About You, About Me, About Everyone Else

ImageWhen I land on an interesting blog site, I always look for the About link – and I click it. Rather than to read several blog posts to find out about the blogger, I hope to find some insight on their About page. If the blogger is friendly and appears approachable, I’m more likely to read some posts and follow.

Ruth Ann Nordin recently posted a link to an article entitled, Top 10 Self-Sabotaging Mistakes of Author-Bloggers. I was sure I would find ten more things I wasn’t doing right, but I was pleasantly surprised. Other than no twitter handle, because I don’t tweet, my biggest mistake was my About page. I had nothing on it other than one lousy sentence. I should have known better from my own blog-hopping habits.

In addition to the tips and information the article put forth, I did a little research on how to make the best of your About page. As with many blogging topics, the viewpoints can be subjective, and the pointers for a commercial business vary quite a bit from what I’m putting forth here. My comments are in parenthesis:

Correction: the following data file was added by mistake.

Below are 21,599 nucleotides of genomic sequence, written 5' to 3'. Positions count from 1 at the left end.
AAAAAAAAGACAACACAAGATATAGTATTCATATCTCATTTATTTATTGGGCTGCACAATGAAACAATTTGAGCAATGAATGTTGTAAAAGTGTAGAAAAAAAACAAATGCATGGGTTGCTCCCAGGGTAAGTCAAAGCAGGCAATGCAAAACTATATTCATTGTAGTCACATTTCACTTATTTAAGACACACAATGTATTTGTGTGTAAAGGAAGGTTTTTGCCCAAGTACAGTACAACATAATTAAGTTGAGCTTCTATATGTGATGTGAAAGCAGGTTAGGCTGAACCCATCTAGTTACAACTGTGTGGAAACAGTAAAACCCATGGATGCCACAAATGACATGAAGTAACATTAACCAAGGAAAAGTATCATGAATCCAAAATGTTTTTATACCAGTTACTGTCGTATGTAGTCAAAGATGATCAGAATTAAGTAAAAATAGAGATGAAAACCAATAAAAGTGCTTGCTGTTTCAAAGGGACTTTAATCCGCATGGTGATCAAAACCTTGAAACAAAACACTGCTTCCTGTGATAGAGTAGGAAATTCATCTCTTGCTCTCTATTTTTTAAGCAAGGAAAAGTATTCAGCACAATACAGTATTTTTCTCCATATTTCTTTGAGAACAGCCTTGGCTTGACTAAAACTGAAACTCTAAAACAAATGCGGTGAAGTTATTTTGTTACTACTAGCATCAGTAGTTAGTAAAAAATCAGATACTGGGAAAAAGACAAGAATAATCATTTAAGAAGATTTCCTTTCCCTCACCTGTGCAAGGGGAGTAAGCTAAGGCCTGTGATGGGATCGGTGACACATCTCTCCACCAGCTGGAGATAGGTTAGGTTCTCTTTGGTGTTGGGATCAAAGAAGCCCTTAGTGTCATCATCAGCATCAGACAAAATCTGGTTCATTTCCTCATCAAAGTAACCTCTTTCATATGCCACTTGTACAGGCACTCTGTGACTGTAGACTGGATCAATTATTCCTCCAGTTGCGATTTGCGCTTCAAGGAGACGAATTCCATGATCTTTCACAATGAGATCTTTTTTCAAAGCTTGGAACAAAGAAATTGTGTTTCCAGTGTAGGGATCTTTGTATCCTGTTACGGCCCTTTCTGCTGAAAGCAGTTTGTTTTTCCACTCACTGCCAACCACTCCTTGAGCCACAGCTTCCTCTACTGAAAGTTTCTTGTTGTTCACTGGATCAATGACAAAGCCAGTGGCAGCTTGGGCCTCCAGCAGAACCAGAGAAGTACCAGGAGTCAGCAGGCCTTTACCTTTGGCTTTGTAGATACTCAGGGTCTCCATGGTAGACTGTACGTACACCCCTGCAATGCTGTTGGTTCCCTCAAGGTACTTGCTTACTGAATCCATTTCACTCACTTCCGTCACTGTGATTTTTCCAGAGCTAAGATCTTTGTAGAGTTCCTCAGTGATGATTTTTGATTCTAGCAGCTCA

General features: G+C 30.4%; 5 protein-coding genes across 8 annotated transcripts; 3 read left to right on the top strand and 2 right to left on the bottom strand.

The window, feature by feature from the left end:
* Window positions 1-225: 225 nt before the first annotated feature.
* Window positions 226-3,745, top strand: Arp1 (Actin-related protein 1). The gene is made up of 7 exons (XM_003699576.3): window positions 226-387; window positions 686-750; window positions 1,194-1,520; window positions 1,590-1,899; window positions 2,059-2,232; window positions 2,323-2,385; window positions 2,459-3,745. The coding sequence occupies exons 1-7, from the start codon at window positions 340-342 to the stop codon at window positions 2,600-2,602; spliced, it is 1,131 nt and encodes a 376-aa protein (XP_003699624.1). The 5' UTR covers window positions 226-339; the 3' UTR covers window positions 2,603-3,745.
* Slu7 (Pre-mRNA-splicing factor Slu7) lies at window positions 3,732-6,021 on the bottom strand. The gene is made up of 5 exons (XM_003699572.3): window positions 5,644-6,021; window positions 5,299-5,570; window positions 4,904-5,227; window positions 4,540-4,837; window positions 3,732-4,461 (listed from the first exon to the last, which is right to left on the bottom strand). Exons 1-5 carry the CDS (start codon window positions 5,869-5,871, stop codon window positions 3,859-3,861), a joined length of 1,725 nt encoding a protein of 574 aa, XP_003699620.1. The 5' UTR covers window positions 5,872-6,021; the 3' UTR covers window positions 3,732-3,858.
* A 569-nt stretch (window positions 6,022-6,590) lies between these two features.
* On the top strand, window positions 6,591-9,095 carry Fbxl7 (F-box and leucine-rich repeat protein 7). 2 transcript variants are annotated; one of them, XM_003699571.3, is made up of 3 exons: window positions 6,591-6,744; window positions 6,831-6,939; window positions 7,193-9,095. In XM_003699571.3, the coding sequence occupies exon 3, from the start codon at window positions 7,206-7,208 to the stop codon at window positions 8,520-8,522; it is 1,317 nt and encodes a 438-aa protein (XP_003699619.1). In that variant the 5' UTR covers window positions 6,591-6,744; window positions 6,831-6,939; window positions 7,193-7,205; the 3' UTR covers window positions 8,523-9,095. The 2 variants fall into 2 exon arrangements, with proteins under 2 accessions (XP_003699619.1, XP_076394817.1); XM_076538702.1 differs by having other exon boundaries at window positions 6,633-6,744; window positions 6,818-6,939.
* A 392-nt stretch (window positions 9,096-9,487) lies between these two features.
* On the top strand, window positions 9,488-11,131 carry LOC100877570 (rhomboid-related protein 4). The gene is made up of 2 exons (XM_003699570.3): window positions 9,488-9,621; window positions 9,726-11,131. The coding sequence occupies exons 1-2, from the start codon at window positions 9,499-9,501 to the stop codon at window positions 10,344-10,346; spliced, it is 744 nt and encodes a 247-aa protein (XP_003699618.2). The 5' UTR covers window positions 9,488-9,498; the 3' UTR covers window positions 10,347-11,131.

Per Google Analytics, your About page is one of your most highly-trafficked pages.

People can’t resist clicking the About page. They want to know who you are and what you are about.

It’s ok to have fun on your page.

Keep your first paragraph short. One to two lines – lines, not sentences.

Tell a good story. A good story hooks them every time.

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Hubby used to pass this picture around and say it was his wife!

Use a good photo of yourself.  (I’m on the fence about this one. I don’t need to see what someone looks like to want to follow their blog or read their books. There are a couple of not-so-good photos of me floating around out there, but I’ll wait until I really need author headshots to post a good photo to my page. … A little positive thinking there!)

Post contact information.  If you’re not including a way for people to contact you outside of the comments section, you may be missing opportunities. (In an effort to keep spam down, I’ve avoided putting my email address out there. I’ve probably kept questions and fan mail down, too.)

Your About page can bring more readers AND more sales.  (I’ll take both, please.)

Write in your own voice. Don’t try to sound like a press release.

Be consistent with your voice. Being upbeat and witty on your blog will have been for naught when someone clicks on your About page and finds it crumbly-dry and boring.